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Re: Embedding libltdl into middleware

From: Jeff Squyres
Subject: Re: Embedding libltdl into middleware
Date: Tue, 3 Feb 2009 07:26:24 -0500

On Jan 31, 2009, at 9:26 AM, Ralf Wildenhues wrote:

Would the Libtool project consider adding a configure-time option to
prefix all public libltdlc symbols with a specified string? This would enable an embedded libltdlc to never conflict with an external libltdl,
even if both were linked together into the same executable.

I don't think that would be sufficient, at least not in general. Here's why: libltdl modifies process-global state, namely the set of dlopen'ed
modules.  Even if we rename all libltdl-wide symbols, I think we could
at most guarantee that dlpreopened modules worked fine, but not dlopened
ones.  Example:  the Open MPI-embedded libltdl dlopens modfoo, and the
other one does so, too. One of the dlcloses it, the other one doesn't. On GNU/Linux, the dlclose only actually closes the module when the last reference to it is gone (i.e., dlopen uses refcounting), but I'm not so sure that this is the case with all module loaders which ltdl supports.
Somebody would have to do research on this point.

FWIW, I think that this would be a reasonable limitation. If multiple software layers are using their own copies of libltdl for whatever reason, I think it is a fairly safe assumption that they will be opening and closing different DLL's.

As a more practical matter, I'm pretty sure ATM there is code in ltdl
which assumes that we are the only ltdl operating (one example is the
preopening data structure for module symbols).

Global data symbols would have to be prefixed as well. If *all* symbols are prefixed (functions and variables), you form a self- contained set that a) are all consistent with each other, and b) will not interact with a different internally-consistent set of ltdl symbols.

I cannot prove this
point without research, but also I am rather horrified at the prospect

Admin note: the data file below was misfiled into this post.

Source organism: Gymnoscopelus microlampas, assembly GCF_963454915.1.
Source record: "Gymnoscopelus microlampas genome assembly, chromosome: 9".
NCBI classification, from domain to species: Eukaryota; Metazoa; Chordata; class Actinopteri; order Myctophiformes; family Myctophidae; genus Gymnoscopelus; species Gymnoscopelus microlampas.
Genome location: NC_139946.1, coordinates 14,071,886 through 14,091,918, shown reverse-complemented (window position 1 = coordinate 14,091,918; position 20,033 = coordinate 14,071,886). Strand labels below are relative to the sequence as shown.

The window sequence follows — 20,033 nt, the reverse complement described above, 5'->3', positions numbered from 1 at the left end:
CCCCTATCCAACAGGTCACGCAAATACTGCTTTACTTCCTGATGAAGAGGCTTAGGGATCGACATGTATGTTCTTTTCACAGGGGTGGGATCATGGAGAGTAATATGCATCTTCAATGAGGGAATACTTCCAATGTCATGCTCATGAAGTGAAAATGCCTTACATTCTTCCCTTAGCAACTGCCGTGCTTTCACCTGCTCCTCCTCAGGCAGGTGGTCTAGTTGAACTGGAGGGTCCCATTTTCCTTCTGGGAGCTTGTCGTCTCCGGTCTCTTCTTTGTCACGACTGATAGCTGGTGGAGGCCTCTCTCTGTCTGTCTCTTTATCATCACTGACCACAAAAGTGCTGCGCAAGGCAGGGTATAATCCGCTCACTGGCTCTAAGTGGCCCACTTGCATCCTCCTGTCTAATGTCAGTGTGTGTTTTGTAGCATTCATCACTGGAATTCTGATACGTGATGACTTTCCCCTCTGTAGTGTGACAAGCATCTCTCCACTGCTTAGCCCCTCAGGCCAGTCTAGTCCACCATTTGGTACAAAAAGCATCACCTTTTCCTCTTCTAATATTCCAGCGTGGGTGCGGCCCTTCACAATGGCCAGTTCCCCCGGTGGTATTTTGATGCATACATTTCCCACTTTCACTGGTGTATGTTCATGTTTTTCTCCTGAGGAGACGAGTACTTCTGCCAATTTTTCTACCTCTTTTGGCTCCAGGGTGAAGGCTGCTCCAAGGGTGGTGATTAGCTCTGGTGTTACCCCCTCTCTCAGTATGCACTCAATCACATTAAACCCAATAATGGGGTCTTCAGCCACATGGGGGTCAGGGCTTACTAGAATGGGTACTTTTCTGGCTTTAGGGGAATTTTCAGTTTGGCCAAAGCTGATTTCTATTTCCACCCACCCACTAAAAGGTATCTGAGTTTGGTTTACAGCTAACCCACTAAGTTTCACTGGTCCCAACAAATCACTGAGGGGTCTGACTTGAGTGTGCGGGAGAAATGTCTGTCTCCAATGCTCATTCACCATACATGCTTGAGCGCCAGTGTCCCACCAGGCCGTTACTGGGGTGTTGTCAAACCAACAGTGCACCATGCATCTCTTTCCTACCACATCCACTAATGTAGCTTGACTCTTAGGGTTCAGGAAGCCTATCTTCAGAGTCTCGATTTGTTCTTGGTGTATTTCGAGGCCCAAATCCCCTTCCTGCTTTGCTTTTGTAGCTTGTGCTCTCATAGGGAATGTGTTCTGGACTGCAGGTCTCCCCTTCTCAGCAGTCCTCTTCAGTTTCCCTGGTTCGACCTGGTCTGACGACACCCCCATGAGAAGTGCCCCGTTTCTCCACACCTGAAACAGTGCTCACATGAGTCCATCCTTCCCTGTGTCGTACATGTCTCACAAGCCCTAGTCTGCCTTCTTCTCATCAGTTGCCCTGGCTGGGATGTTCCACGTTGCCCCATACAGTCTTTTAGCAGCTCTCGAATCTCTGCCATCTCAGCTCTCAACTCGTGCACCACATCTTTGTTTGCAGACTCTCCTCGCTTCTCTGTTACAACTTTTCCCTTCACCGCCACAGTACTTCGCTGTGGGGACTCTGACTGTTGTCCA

of writing testsuite exposure for possible latent bugs which stem from
two included ltdl versions.

I'd be happy to write some test programs for these cases. After all, this idea isn't worthwhile to me unless it actually works. ;-)

OTOH, libltdl is very much intended to be usable as both included and
external library. IOW, it should be possible to build Open MPI with its
internal libltdl disabled.

Yes, we have a --disable-dlopen configure option for this case: OMPI slurps all of its DLLs up into libopen-pal (and other libraries) and does not build/embed libltdl. But it's not the default. We do not have a mode to use an external ltdl (see below).

Hence, you could get into a scenario of having multiple OMPI's installed just to support apps that explicitly use libltdl and apps that do not. That doesn't seem desirable (at least from my perspective ;-) ). More specifically, the issue is that OMPI violates the Law of Least Astonishment; from the user's perspective, some MPI applications work with a default build of Open MPI and others fail (potentially seg faulting). I'm not sure what the reporting user had to do to track down that ltdl was their particular cause of failure, but I'm sure it cost them quite a bit of time to find that there was basically a system-level conflict (vs. a bug in their code).

Here's another way of looking at it: why should users have to know/ care a) that OMPI is using ltdl, and b) exactly which version is being used? My $0.02 is that these two facts should be completely hidden by OMPI (IMHO). Indeed, OMPI applications can use libevent and PLPA and not know/care that OMPI has embedded copies of them. Since both libevent and PLPA are fully symbol-prefixed in OMPI, even if the external libevent or PLPA is a different version than OMPI's embedded version, they simply won't interact with each other and therefore the possibilities of conflicts/problems are significantly diminished.

Of course, this will require the external
one to be new enough for Open MPI (and the other libraries') needs, and
probably some hackery of the toplevel configure.ac (to support
--without-included-ltdl seamlessly).  Have you tried to go this way?
I may be able to help with this.

FWIW, we previously explicitly rejected this route. IIRC, at the time, we had a problem with Linux distros including old versions of Libtool and other OS's not including Libtool at all. We wanted to embed ltdl in Open MPI to avoid this dependency on the user's OS -- we viewed ltdl as a small, simple tool that was easily embeddable and could therefore eliminate a potential installation complication (e.g., we would *NOT* want to force users to upgrade their default Libtool for fear of breaking other things on their system!). Specifically, we agree with many of the points in the LT docs about why embedding ltdl is a Good Thing.

Another example: OMPI is now using the ld_dlopenadvise() function which was introduced in LT 2.something, and there are OS's out there that still install LT 1.5.x.

To sum up: I think that prefix-embedded solution is certainly possible and viable, even if it does have some limitations (e.g., as you cited, two different ltdl's operating on the same DLLs may cause problems). But it's still an improvement... :-)

Jeff Squyres
Cisco Systems

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